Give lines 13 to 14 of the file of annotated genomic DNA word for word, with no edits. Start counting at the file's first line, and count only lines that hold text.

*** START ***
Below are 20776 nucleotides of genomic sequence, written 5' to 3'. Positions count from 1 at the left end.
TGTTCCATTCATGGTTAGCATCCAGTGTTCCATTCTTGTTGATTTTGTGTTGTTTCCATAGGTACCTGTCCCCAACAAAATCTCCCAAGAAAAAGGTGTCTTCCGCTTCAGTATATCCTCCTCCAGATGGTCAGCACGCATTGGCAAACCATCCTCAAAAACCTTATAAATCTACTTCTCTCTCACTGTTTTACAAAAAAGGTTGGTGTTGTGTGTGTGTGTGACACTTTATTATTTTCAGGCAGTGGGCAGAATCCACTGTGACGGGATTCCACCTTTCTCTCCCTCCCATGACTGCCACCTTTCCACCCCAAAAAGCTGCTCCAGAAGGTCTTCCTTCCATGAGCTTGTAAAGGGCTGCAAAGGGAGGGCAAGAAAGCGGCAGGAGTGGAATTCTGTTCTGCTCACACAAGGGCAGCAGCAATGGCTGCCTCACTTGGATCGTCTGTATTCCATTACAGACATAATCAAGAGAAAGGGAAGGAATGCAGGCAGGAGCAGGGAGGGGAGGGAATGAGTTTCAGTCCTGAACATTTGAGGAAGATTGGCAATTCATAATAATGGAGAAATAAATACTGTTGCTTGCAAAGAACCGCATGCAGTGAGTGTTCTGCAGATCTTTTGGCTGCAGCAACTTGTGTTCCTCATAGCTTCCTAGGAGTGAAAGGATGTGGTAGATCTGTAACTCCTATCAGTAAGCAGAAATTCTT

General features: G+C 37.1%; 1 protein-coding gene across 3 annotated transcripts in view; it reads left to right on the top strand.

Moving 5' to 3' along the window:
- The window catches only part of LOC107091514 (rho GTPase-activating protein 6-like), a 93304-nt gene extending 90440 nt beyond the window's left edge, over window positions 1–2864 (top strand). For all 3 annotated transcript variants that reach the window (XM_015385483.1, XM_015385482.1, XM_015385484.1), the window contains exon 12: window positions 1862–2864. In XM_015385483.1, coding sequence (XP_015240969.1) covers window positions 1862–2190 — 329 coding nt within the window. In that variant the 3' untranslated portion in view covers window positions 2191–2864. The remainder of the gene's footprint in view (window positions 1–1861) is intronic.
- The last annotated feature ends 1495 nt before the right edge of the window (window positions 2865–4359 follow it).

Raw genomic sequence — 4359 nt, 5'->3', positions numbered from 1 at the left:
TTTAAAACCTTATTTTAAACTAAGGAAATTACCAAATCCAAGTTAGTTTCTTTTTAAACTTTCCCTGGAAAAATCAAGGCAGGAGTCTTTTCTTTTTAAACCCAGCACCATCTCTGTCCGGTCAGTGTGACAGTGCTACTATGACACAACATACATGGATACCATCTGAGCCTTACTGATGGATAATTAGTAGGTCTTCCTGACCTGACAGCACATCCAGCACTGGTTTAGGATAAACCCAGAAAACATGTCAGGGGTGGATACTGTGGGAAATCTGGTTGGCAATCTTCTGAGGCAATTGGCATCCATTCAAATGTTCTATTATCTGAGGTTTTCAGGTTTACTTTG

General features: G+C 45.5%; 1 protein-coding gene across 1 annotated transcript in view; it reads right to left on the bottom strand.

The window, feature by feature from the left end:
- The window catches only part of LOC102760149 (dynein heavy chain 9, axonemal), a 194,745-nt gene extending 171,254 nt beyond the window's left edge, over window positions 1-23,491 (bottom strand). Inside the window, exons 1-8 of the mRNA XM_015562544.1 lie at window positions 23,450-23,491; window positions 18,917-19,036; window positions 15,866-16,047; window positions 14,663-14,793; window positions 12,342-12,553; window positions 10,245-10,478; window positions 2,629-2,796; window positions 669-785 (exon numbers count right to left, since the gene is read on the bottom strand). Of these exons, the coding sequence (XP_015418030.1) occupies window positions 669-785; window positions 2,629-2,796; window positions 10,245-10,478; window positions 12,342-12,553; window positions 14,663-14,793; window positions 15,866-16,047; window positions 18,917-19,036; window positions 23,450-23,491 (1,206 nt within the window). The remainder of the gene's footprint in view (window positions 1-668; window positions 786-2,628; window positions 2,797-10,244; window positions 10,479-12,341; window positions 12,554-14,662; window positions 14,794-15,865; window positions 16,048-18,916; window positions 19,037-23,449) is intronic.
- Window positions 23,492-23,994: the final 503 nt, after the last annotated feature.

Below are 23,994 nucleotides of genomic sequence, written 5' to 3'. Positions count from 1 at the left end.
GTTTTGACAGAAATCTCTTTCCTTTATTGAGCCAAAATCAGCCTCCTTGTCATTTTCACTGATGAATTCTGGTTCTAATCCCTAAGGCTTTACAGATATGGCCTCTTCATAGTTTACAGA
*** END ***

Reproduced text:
Below are 23,994 nucleotides of genomic sequence, written 5' to 3'. Positions count from 1 at the left end.
GTTTTGACAGAAATCTCTTTCCTTTATTGAGCCAAAATCAGCCTCCTTGTCATTTTCACTGATGAATTCTGGTTCTAATCCCTAAGGCTTTACAGATATGGCCTCTTCATAGTTTACAGA